Gaskell’s connection with Charlotte won't be forgotten quickly, and nor will her explorations of the industrialisation of the North of England – North and South is said to be one of the first!

WHO I’d Recommend it To
- Fans of Pride and Prejudice!
- People interested in seeing a different side of Victorian England.
- Those interested in the industrialisation of northern England.

Fun Fact
- ‘Household Words’ which North and South was originally serialised in was owned and run by Charles Dickens. He edited North and South and recommended the title over Gaskell’s choice of Margaret Hale.


Sunday 29 May 2016

Letterbox Love #134

Letterbox Love is a way to give all of the books I receive for review some exposure. Summaries are taken from the cover, or Amazon/NetGalley/Goodreads in the case of e-books, unless otherwise stated. All of the books are in exchange for an honest review.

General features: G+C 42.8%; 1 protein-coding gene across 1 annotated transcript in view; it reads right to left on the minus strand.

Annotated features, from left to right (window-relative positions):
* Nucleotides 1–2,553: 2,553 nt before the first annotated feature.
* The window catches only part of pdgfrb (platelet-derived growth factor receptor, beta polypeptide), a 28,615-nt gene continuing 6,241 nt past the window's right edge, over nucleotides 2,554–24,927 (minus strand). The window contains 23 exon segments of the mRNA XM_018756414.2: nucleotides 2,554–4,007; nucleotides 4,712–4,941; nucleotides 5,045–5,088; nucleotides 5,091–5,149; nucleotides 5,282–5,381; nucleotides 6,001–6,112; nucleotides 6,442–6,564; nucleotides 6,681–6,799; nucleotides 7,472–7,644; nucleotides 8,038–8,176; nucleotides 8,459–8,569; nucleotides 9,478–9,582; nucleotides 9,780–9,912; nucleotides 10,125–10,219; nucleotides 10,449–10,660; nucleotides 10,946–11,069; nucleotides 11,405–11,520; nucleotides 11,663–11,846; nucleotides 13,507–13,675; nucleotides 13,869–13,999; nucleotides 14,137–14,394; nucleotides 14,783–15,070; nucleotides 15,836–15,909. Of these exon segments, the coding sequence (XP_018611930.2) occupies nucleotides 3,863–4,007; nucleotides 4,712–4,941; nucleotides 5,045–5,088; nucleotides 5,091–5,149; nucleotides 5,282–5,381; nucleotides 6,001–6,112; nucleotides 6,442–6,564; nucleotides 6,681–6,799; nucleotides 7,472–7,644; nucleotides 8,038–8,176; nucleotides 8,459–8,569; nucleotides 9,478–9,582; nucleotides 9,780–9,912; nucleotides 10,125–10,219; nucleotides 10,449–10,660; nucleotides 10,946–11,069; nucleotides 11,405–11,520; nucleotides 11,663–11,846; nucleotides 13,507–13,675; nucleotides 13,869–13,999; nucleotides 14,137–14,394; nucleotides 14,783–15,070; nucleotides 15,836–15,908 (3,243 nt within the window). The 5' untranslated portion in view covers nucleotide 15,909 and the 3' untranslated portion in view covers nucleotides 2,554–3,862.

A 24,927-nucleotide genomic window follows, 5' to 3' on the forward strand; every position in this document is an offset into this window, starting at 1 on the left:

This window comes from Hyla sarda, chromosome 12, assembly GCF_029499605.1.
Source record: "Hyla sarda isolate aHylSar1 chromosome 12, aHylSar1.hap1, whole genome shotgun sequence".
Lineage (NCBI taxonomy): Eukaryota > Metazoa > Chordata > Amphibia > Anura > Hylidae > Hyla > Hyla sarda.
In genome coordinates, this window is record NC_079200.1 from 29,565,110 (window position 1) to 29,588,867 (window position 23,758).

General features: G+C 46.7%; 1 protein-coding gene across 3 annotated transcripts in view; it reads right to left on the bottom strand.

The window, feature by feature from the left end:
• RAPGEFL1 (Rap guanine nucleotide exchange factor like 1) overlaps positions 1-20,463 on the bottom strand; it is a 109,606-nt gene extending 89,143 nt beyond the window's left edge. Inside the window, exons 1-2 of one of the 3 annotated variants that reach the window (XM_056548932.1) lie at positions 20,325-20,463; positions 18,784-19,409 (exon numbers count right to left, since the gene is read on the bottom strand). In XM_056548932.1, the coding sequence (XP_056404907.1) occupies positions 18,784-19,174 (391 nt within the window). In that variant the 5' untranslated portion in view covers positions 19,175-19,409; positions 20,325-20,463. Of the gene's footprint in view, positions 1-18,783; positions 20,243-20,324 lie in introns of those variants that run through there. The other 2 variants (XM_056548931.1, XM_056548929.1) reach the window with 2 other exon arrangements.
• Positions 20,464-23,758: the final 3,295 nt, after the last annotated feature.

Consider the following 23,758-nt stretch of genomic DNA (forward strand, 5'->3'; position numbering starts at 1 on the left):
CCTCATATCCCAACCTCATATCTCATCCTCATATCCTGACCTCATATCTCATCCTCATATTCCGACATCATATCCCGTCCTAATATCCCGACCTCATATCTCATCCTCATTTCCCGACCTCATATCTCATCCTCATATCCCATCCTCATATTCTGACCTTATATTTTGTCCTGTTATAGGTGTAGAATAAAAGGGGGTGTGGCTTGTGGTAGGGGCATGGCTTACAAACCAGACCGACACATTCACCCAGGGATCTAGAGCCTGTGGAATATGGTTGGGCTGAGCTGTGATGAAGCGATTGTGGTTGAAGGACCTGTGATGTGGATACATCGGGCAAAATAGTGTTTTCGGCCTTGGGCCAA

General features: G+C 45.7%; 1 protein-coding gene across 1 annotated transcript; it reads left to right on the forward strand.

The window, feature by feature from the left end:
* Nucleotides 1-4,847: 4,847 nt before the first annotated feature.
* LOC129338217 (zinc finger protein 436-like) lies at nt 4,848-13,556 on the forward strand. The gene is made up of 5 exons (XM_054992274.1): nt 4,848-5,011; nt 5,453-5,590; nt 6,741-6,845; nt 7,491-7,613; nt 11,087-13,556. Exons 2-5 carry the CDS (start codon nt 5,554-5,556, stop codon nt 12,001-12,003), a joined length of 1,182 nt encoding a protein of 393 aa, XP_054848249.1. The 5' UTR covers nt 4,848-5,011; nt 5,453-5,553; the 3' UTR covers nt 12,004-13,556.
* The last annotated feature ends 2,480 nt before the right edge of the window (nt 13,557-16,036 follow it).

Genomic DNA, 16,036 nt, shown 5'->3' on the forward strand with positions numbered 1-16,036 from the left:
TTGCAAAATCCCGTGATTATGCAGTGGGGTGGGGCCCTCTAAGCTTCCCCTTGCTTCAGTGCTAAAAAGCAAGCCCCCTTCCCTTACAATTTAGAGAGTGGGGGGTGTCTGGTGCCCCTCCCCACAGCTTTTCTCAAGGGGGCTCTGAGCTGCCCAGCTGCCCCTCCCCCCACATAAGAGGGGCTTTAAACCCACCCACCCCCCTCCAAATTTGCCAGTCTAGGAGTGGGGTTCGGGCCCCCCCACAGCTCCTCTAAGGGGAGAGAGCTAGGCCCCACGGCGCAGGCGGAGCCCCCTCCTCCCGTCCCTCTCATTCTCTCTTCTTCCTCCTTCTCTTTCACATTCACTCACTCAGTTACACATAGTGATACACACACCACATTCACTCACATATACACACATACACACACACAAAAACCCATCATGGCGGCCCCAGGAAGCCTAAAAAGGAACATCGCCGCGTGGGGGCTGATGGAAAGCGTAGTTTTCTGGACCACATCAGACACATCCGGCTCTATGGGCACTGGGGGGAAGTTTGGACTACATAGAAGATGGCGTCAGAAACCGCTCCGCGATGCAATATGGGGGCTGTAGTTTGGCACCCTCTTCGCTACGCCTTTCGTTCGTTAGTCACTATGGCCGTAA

The Shadow Hour, Melissa Grey (eproof)

Everythin in Echo’s life changed in a blinding flash when she learned the startling truth: she is the firebird, the creature of light that is said to bring peace.

The firebird has come into the world, but it has not come alone. Every action has an equal and opposite reaction, and Echo can feel a great and terrible darkness rising in the distance. Cosmic forces threaten to tear the world apart.

Echo has already lost her home, her family, and her boyfriend. Now, as the firebird, her path is filled with even greater dangers than the ones she’s already overcome.

She knows the Dragon Prince will not fall without a fight.

Echo must decide: can she wield the power of her true nature – or will it prove too strong for her, and burn what's left of her world to the ground?

Welcome to the shadow hour.

The first book in this series was a lot of fun so I’m looking forward to this. Thanks NetGalley and Atom.